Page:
What Mistakes Are Killing Your Startup? #2 Bad Location

Starting a company in Abdijan (a yearly destination of mine) is a far cry from doing so in Barcelona (my home city) or San Francisco. It sounds obvious…and it is!

I’ve identified four major reasons for this:


Talent is unevenly distributed geographically. There are clusters of entrepreneurship and innovation that are more attractive than others. Educational institutions and average salaries are strong incentives to attract talent.

Funding Availability

How strong is the entrepreneurial financing ecosystem in your area? One thing difficult to achieve is matching the sources of financing available in the marketplace with the needs of startups. You need a consecutive chain of “financing agents” that can assume the different risks related to the growth phases of new ventures.

Let’s take Spain, for example.: It is not that difficult to start a new company in Barcelona or Madrid.  As an entrepreneur you will find startup money thanks to FFF, subventions and Business Angel’s network (that will probably cover the initial risks of product development and early sales). However, when it comes to securing growth financing, you will face extreme difficulties. On one hand, there are very few VC’s dedicated to early growth, and on the other, not that many BA’s able to assume those kinds of amount of money / risk ratios. The growth financing equity gap is a massive obstacle for comprehensive entrepreneurial ecosystem building.

Even at a country level, this is striking:


How big and how dense is the ecosystem? Quite simply put, you need a crowded market place to generate competition between entrepreneurs and financing vehicles. This generates the right level of innovation. If you want investors to assume a certain level of risk with innovative and disruptive projects (and not just focus on copy-cats), you need a minimum number of competing investors willing to invest in startups.


The harder it is to register a company (see www.thegedi.org), the less innovative and entrepreneurial your ecosystem will be. According to the World Bank report, there are three key factors to take into account:

  • How much does it cost (percentage of the average salary)?
  • How many administrative steps does it take?
  • And how much time does it take?

If you can register a company for one monetary unit in two clicks in five minutes you are in a better position than let’s say a country where you will have to invest six months of your average salary, hire a lawyer, meet the notary and sign 10 different papers (the real case in certain countries!).

In Spain, around 95.5 percent of tech is found in Madrid or Barcelona and the remainder dispersed around the rest of the country.

And throughout Europe, we find the same pattern (see TechCrunch).

Nevertheless, this shouldn’t deter you from starting a company from a remote location. Although you may have to move part of the functions to a more populated area, especially for business development and funding. Either that or spend your life in planes, trains, automobiles and the likes.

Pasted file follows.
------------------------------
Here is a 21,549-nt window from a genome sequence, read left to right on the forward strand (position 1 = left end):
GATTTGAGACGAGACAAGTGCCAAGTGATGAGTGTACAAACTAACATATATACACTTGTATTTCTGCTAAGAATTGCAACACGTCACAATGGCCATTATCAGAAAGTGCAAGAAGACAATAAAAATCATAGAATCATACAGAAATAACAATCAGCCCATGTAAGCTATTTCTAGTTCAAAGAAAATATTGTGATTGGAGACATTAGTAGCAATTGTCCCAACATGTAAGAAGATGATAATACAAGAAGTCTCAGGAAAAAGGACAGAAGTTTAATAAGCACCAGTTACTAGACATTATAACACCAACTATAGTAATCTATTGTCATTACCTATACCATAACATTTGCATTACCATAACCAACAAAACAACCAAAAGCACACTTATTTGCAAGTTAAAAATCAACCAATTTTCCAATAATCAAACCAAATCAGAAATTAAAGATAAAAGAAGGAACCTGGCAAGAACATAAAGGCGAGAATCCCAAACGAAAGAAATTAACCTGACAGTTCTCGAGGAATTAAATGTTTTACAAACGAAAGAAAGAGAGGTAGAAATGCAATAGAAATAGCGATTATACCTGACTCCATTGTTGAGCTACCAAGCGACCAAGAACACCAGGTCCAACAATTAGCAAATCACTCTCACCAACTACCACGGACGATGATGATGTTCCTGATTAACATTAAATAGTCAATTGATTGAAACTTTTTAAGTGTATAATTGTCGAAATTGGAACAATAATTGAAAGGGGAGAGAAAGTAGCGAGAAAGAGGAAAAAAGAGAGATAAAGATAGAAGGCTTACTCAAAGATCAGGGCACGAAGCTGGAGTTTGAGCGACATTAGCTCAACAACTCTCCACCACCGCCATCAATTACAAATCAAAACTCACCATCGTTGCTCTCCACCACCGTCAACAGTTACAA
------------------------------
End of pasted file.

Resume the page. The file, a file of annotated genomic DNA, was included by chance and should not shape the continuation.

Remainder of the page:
Posts of the series:

#1 Single Founder

#2 Bad Location

#3 Marginal Niche

#4 Confusing an Accessible Market with a Potential One

#5 and #6: Launching too Early… or too Late

#7: Fights Between Founders

#8: Obstinacy


About Mathieu Carenzo

Mathieu worked in different positions in Europe and America mostly in corporate entrepreneur positions. After an experience in Danone to start his career, he worked in the helicopter branch of EADS: Eurocopter. He led the growth of the company in Mexico, Caribbean, and Central America building his expertise in the settlement of new structures and development of new markets. He is a Business Angel investing in early stage high growth potential new ventures (holding 2 board seats) and leads the growth of the Global Entrepreneurship Week in Spain.

2 thoughts on “What Mistakes Are Killing Your Startup? #2 Bad Location

  1. I just don’t know why there is so much conversation about startups. If you have a good idea, get out there and do it. There is no formula to success in startups, it takes dedication, skill, and a good amount of being in the right place at the right time in order to be successful in this area.

  2. Today you may stay in Barcelona but register your business in Panama, BVI or Micronesia and vice versa. It depends on the goals, profits (and legal issues) and importance of trust for your customers. As for me I prefer companies registered in the USA or Europe than in other countries. Using VPN services, geolocation changers gives you geographical independence that’s why this factor is not so critical to kill your startup.

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